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Aboriginal Sydney

Sydney has always been characterised by waves of migration starting with the first Aborigines who reached the area approximately 20,000 years ago. Their population had risen to 3,000 when Captain James Cook briefly visited Botany Bay in April 1770. The Eora display at the Museum of Sydney provides a sensitive, contemporary interpretation of their culture.


"The Coming of the Strangers"

In 1787, the first fleet sailed from England, commanded by Captain Arthur Phillip, who later became Governor. The British raised their flag at Sydney Cove - now known as Circular Quay, on 26 January 1788. Australians now celebrate this date as Australia Day.


When Phillip returned to England in 1792, officers paid convict labourers and other accounts with rum rather than hard currency. Battles for social standing and economic power emerged between such groups as land grant holders, like John Macarthur, who established Elizabeth Farm, and the newly-emancipated convicts who had served out their term. The settlement soon outstripped its original site and extended west towards The Rocks and Sydney Observatory, and as far south as Brickfield Hill, which is near present-day Central Railway Station.


Matters came to a head politically with the Rum Rebellion of 1808, and Britain recalled then governor, William Bligh, to England. His successor, Lachlan Macquarie, gave the city its early 19th-century architecture. He worked with convict architect Francis Greenway to erect such edifices as Hyde Park Barracks and St James Church. However, Macquarie's extravagant expenditure angered the British government and in February 1822, he reluctantly returned home.


Urban Consolidation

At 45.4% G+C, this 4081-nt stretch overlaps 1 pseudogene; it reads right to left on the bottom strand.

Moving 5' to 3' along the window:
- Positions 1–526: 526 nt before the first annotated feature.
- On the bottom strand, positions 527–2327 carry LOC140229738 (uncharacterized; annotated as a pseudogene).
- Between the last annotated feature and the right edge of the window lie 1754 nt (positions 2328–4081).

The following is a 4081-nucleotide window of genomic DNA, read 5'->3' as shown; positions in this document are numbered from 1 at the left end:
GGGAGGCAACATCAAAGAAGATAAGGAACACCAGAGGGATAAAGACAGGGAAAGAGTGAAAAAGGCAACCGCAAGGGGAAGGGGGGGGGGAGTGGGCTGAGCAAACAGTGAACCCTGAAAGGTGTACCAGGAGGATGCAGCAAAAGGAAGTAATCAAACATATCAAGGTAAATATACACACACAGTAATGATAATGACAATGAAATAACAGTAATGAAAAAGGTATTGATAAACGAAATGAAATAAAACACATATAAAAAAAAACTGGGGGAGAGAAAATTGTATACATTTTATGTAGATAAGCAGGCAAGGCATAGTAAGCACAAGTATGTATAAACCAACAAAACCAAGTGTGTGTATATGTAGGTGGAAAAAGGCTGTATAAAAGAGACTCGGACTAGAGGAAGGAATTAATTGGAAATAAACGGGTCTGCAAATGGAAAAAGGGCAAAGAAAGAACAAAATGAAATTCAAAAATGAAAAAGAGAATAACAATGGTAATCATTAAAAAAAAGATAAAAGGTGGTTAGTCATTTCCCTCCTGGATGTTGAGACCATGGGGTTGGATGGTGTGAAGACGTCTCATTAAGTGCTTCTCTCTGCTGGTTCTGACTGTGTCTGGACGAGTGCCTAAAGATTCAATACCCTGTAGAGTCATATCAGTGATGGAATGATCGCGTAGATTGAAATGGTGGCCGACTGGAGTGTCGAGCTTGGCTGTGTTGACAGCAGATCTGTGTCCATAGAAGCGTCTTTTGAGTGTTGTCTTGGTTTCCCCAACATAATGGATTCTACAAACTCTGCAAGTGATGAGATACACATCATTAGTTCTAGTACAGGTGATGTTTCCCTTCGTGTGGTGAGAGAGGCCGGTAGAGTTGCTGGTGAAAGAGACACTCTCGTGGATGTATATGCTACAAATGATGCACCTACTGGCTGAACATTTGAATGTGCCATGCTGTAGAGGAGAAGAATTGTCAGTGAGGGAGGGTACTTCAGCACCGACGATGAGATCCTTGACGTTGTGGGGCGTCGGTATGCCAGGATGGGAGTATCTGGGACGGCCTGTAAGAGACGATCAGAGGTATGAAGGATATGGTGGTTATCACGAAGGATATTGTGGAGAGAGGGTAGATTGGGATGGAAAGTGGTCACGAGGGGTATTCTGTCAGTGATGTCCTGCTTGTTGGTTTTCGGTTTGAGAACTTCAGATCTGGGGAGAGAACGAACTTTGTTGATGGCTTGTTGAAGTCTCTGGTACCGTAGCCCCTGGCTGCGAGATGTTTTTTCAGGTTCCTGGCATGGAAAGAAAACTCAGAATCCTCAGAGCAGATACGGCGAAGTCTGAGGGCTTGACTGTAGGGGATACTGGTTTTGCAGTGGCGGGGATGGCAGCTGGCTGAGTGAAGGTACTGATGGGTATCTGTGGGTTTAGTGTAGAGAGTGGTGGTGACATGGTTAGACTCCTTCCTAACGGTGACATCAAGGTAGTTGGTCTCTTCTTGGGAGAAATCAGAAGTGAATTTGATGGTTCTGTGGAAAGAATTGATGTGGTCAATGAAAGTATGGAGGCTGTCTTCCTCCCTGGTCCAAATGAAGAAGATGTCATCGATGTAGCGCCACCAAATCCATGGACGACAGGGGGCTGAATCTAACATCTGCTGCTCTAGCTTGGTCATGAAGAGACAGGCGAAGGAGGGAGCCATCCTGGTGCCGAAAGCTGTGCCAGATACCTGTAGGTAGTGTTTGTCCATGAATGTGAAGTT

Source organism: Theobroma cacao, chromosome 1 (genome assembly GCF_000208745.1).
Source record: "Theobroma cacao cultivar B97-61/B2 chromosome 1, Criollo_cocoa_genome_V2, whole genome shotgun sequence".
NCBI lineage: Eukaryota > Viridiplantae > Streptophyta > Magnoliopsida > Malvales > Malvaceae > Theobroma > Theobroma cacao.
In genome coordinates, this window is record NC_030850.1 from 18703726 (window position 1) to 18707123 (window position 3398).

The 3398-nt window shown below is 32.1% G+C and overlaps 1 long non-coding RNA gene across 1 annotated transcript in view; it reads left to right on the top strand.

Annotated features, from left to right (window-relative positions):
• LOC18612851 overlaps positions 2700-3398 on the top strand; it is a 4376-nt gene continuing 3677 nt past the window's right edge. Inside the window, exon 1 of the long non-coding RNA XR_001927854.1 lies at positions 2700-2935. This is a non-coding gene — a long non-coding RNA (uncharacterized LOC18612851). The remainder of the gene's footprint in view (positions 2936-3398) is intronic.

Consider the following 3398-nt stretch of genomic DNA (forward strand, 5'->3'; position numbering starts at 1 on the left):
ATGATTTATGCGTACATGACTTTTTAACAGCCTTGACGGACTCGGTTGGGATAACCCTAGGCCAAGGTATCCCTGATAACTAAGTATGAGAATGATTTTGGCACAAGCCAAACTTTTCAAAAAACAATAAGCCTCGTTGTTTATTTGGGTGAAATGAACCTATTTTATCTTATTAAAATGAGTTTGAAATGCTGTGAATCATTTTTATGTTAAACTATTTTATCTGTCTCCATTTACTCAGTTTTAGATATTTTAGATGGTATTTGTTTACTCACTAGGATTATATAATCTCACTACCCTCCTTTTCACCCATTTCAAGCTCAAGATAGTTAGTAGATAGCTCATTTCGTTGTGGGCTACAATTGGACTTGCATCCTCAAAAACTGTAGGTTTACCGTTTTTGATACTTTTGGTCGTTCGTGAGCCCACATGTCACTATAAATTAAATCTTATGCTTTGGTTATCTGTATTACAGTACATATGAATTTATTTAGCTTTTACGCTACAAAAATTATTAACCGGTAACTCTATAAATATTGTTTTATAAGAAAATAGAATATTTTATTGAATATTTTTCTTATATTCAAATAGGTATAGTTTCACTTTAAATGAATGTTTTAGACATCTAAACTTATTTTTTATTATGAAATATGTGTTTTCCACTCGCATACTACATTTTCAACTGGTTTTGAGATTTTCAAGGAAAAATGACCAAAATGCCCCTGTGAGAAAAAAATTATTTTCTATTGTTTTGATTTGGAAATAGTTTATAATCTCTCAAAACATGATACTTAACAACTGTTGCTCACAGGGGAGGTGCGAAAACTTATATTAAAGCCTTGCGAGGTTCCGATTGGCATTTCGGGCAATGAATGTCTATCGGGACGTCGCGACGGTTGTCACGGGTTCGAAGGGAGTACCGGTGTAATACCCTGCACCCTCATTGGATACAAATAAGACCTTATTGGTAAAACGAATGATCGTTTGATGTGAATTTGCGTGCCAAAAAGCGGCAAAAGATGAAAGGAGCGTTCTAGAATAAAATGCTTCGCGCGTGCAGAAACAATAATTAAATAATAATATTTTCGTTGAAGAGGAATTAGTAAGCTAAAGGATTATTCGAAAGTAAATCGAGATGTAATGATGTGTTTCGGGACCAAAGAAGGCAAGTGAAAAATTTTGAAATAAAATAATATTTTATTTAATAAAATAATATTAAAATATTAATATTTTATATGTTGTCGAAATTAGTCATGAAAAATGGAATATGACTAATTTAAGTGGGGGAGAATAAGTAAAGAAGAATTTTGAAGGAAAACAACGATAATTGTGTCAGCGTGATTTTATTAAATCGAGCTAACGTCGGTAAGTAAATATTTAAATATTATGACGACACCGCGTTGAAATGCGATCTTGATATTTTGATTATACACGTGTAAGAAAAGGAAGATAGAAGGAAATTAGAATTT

During the early 1830s, a number of officials made the decision to take up land grants on prestigious Woolloomooloo Hill, establishing homesteads such as Elizabeth Bay House. Between 1837 and 1845, a Tudor-style Government House arose near the site of the present-day Sydney Opera House. Large-scale, assisted immigration was characteristic of this period, and when convict transportation to New South Wales ceased in 1840, inhabitants finally began to discard their convict label, and this was significantly followed two years later by an act which declared Sydney's status as a city.


The Gold Rush

1851 saw the discovery of gold near the central western town of Bathurst. Thousands of prospective diggers arrived by ship, many of whom later settled permanently. However, with the discovery of more valuable mines in Victoria, the excitement dissipated and Sydney embarked upon a new period of civic, cultural and social development. Elegant sandstone buildings including The Australian Museum and the University of Sydney were constructed, and in 1855, the first train line between Sydney and Parramatta became operational.


Late 19th Century

The 1879 International Exhibition placed Sydney squarely on the map. Major public buildings erected during this period include the Art Gallery of New South Wales, Sydney General Post Office, Sydney Town Hall and the Queen Victoria Building. The suburbs continued their sprawl, fuelled by the expanding rail network and the Australian dream of owning a quarter-acre block of land.


Early 20th Century